Right at the heart of Kiyovu, Umurunga Arts Center has been running for over a month now. Inside the premises one will find the multi-talented multi- purpose 11 young men that are the artistic brains behind the center.
Walking into their shop, you are immediately drawn to various paintings and drawings that color their walls. From traditional to modern art works, every piece is a conversation of its own. They paint, sculpt, illustrate and also engage in ceramics, music and poetry.
With the oldest of them being 23, the young men collectively and personally endeavour to express their inner creativity and depict the intricacies and beauty of life through their art. They come from humble backgrounds but carry the mantra of turning their passion into profitable ventures through what they say is ‘Creative entrepreneurship.’
Daddy Samuel Ishimwe, a painter and leader of the group, told Sunday Times that they started Umurunga back in 2014 when they were just students who wanted to a platform to express themselves and showcase their work.
“All 11 of us had the opportunity to study at Nyundo Arts School which in more ways than one helped us develop a personality as artists and helped us find and define our artistic strengths. We wanted to join efforts and start a platform to benefit not only ourselves but other upcoming artists as well , that is how Umurunga Arts Center was formed,” he said.
“We each contributed the best we could and started with a startup capital of Rwf50,000. For any art piece sold, a percentage goes to the group while the rest goes to the artist. We are truly passionate about what we do individually and collectively and this is what we have chosen to invest our time, effort and life,” he added.
Their artistic star has gradually been rising since they meet Dr. Mona Bahtit, a Canadian who currently not only helps them sell their art but also mentors them on various subjects. She says that for the young artists to fully exploit the potential of their unique art they need stability and consistency.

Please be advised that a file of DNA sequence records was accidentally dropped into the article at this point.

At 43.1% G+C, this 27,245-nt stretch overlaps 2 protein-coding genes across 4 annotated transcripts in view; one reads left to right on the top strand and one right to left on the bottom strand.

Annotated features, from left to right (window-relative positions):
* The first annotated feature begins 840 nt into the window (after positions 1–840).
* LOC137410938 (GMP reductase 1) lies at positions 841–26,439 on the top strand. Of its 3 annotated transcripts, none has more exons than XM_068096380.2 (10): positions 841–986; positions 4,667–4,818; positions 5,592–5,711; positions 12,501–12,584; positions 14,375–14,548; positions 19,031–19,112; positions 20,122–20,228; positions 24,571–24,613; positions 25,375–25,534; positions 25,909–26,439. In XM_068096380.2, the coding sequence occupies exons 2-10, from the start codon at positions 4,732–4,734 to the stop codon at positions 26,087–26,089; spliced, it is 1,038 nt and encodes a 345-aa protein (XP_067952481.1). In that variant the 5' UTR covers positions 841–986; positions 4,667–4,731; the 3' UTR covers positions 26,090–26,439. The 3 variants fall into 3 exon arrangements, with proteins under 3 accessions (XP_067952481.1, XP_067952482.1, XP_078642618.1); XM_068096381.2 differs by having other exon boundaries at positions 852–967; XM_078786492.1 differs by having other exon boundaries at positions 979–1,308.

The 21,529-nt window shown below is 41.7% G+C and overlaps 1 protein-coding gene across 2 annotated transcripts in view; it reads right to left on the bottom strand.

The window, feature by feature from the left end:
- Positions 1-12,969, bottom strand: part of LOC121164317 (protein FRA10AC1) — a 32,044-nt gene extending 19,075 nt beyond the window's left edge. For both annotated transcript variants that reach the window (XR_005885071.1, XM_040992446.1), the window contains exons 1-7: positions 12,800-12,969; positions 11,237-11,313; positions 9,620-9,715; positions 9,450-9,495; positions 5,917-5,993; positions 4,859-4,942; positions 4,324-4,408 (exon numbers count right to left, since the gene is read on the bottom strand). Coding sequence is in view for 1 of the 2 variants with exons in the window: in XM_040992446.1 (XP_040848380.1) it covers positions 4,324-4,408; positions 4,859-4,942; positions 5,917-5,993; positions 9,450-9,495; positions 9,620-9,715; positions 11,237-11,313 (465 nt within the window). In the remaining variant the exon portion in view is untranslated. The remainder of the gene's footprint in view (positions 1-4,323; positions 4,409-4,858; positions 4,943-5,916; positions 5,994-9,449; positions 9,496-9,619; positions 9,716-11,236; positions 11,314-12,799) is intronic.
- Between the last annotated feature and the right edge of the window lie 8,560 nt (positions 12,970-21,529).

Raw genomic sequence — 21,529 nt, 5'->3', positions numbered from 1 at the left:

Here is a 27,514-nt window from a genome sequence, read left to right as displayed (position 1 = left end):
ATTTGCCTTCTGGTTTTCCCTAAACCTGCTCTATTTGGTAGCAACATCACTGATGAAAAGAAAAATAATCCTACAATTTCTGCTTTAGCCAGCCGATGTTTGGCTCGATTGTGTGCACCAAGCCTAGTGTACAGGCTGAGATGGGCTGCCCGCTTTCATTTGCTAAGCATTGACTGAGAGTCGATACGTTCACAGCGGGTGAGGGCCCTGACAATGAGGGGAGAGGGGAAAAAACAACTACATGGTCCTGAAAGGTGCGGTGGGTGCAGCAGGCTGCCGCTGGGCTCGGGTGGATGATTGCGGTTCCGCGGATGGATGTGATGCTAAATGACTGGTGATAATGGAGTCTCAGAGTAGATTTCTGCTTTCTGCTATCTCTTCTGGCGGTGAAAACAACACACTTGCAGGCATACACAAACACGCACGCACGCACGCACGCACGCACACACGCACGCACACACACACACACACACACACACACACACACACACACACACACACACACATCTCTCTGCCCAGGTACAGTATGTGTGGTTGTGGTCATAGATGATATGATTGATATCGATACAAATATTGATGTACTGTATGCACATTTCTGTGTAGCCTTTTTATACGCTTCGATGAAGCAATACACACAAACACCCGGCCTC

“I love art and I have travelled all over the world and met many painters and other artists. It is both a pleasure and an opportunity to share as much insight as I can with these young talents. For them to be able to create content, sell ideas and innovate, they need to be rich in experience and interaction with other people in the field,” she said.
Experiences and Challenges
Artistic works have existed for almost as long as humankind and gaining knowledge of the history of art is often fundamental to artists.
Umurunga artists say they are privileged to have obtained that kind of experience not only from school but other artists and mentors as well.
Olivier Mbabazi, a sculptor, poet, painter and musician in the group says they are inspired by Rwandan history as well as the modern and diverse global history.
“We are inspired by nature all around us, books, music or simply the things we see in daily life. I would say that artists all over the world are more attuned to emotions and allow themselves to feel deeply and honestly. This is why perhaps what we do resonates with many people.” he said.
Benjamin Bwenge, a sculptor, agrees noting that if indeed people are made from God’s image then they are meant to create just like he did.